Honor Her. Finish Your Studies.Fight for a Better Future!
Akbayan Youth on the Death of a UP Manila Student
We in Akbayan Youth express our deepest condolences to the UP Manila community and especially to the friends and family of the UPM student who, according to initial reports, committed suicide due to financial constraints that forced her to file leave of absence.
The loss of life of one student is a loss of many. It is a loss of one student’s dream for a bright future. It is a big loss for that aspiration that through education and hard work one can uplift one’s life and his/her family’s life out of misery and poverty. It is a big loss for a society trying to build itself as caring and supportive of its members.
This very sad incident highlights the necessity to reexamine our collective goals towards education. It redirects our attention to the current state of our education system and to the plight of the youth and students in our country.
We in Akbayan Youth maintain that education is a basic right. Providing accessible and quality education is an obligation of the state to ensure that its people achieve their full potentials and contribute meaningfully to the society. Ultimately, as stipulated in the International Bill of Rights, primary and secondary education should be free and accessible and the state should make progressive actions for free higher education.
A basic step is for the government to follow the international benchmark on education spending for developing countries at a minimum 6% of the Gross National Product (GNP), as prescribed by the 1996 International Commission on Education, popularly known as the Delors Commission. While we laud the efforts of the current administration to dramatically increase the education budget from 2011 to 2013 (PhP 207.3 B, 238.8 B, and 292.7 for DepEd respectively), we lament that it still remains way below 3 % of the GDP, an event smaller figure compared to the GNP. Education budget, in fact, declined from 2.3 % in 2011 to 2.1 % of the GDP in 2012.
The quality of education and school enrollment rate continues to deteriorate with less and less spending on education. Data from both the DepEd and DBM show strong correlation between enrollment rate and government spending on education. Furthermore, only 7 out of 10 students graduate in elementary while 5 out of this 10 graduate from high school, according to DepEd BEIS (Basic Education Information System) in 2008-2009.
Access to and quality of higher education is even worse. The five students that graduated from high school do not necessarily get to enter college. Education has basically been commoditized – only those with money can have access. The barely minimum support for State Universities and Colleges (SUCs) to provide relatively affordable education to the poor and marginalized has resulted to tuition fee increases in SUCs and the lessening of state subsidy. Such is the case of the University of the Philippines and other SUCs. Such is the situation that has pushed one student to the extreme.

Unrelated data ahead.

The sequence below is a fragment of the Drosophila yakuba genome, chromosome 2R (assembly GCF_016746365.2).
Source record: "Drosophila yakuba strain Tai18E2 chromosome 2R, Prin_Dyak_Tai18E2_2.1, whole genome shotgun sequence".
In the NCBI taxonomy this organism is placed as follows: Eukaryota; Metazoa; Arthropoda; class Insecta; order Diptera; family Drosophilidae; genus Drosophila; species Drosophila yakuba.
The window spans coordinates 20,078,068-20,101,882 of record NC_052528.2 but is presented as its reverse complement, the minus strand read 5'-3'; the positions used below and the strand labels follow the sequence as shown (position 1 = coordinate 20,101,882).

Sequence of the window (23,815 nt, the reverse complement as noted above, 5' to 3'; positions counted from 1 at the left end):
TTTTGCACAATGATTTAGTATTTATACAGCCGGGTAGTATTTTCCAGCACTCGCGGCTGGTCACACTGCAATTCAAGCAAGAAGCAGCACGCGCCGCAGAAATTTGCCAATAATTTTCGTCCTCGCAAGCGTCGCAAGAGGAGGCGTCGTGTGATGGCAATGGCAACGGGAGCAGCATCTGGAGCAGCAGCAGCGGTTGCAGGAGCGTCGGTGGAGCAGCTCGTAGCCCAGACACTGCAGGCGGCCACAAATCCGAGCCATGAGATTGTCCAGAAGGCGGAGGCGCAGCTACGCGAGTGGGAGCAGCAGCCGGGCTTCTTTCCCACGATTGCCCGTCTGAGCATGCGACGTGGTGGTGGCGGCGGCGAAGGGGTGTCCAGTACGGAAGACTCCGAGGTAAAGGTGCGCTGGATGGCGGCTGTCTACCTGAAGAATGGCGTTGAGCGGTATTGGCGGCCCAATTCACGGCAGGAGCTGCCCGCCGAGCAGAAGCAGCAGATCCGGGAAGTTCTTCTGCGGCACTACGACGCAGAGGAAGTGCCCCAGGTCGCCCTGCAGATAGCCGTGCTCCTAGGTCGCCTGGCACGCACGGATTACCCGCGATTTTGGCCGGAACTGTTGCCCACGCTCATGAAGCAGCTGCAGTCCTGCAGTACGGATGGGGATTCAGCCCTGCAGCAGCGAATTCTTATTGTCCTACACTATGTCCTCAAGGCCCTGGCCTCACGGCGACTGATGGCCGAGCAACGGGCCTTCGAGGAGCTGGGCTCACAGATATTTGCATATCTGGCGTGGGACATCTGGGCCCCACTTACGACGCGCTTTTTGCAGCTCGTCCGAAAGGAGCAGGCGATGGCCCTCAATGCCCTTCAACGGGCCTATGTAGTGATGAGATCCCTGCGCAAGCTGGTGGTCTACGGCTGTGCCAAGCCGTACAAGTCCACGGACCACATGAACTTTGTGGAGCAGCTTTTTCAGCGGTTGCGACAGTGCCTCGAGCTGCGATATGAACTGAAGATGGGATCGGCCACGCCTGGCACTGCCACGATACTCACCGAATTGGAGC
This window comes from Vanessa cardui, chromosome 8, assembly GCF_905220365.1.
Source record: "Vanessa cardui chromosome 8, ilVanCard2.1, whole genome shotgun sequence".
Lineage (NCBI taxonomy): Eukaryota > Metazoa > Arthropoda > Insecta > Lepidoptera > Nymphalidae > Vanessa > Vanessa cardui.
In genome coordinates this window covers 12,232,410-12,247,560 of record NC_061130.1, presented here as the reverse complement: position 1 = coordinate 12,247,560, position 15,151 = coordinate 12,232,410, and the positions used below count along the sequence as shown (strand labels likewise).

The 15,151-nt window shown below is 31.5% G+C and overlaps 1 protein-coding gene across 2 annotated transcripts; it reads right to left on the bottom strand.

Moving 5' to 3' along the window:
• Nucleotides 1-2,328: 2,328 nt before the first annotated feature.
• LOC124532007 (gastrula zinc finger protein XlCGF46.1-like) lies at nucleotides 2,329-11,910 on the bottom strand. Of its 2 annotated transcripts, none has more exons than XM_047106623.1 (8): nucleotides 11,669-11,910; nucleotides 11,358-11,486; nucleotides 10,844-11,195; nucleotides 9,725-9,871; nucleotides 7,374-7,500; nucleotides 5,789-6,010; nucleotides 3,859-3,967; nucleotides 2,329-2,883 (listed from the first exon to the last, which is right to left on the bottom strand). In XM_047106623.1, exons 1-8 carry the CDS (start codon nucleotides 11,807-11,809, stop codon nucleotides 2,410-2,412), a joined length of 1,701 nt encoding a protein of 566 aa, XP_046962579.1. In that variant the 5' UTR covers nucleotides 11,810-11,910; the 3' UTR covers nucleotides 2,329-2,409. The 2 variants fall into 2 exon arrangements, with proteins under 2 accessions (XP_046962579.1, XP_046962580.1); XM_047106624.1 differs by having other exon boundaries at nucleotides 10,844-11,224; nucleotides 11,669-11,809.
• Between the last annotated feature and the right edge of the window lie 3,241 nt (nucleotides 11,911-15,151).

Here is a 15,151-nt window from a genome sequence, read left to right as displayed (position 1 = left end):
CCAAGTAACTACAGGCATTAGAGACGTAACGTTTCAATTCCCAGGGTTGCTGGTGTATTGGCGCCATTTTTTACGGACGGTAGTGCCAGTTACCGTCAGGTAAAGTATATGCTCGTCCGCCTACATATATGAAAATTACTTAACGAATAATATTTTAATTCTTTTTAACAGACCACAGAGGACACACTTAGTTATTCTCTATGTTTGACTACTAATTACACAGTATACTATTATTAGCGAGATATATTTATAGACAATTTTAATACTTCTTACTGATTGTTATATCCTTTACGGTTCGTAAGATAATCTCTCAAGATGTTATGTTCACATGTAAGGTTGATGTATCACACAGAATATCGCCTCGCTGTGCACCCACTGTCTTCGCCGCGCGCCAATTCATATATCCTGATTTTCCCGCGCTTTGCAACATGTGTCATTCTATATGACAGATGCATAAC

We challenge our government to take concrete measures in bringing back the youth to schools. We call for a minimum and mandatory 6% of GNP allocated for education.
While we call for greater state subsidy for education, we also call on the premier national university to intensively review its implementation of the Socialized Tuition and Financial Assistance Program (STFAP) towards the end increasing coverage to poor students. We deplore the University’s policy to force indigent students to file leave of absence for their inability to pay school fees.
Similar repressive policies are likewise implemented in other schools, public or private. We call on CHED to put more teeth on the implementation its memorandum imposing sanctions to schools on their “no tuition, no exam policy” which is a common practice among private universities and colleges.
We enjoin colleges and universities to establish or strengthen their guidance offices and peer support and counseling mechanisms to provide life saving interventions to students being taken down by stress and pressure for academic and social loads.
To our fellow students, we encourage you to honor the death of the UPM student by being even more diligent in attending classes and striving even harder to take full opportunity of being in school. Let us remember her as we remember our fellow youth, 50% of whom, are not even able to enter higher education. Honor her by finishing your studies. Honor her more by fighting for a better future. Let us reaffirm our commitment to fight for a more democratic, accessible and quality education for all.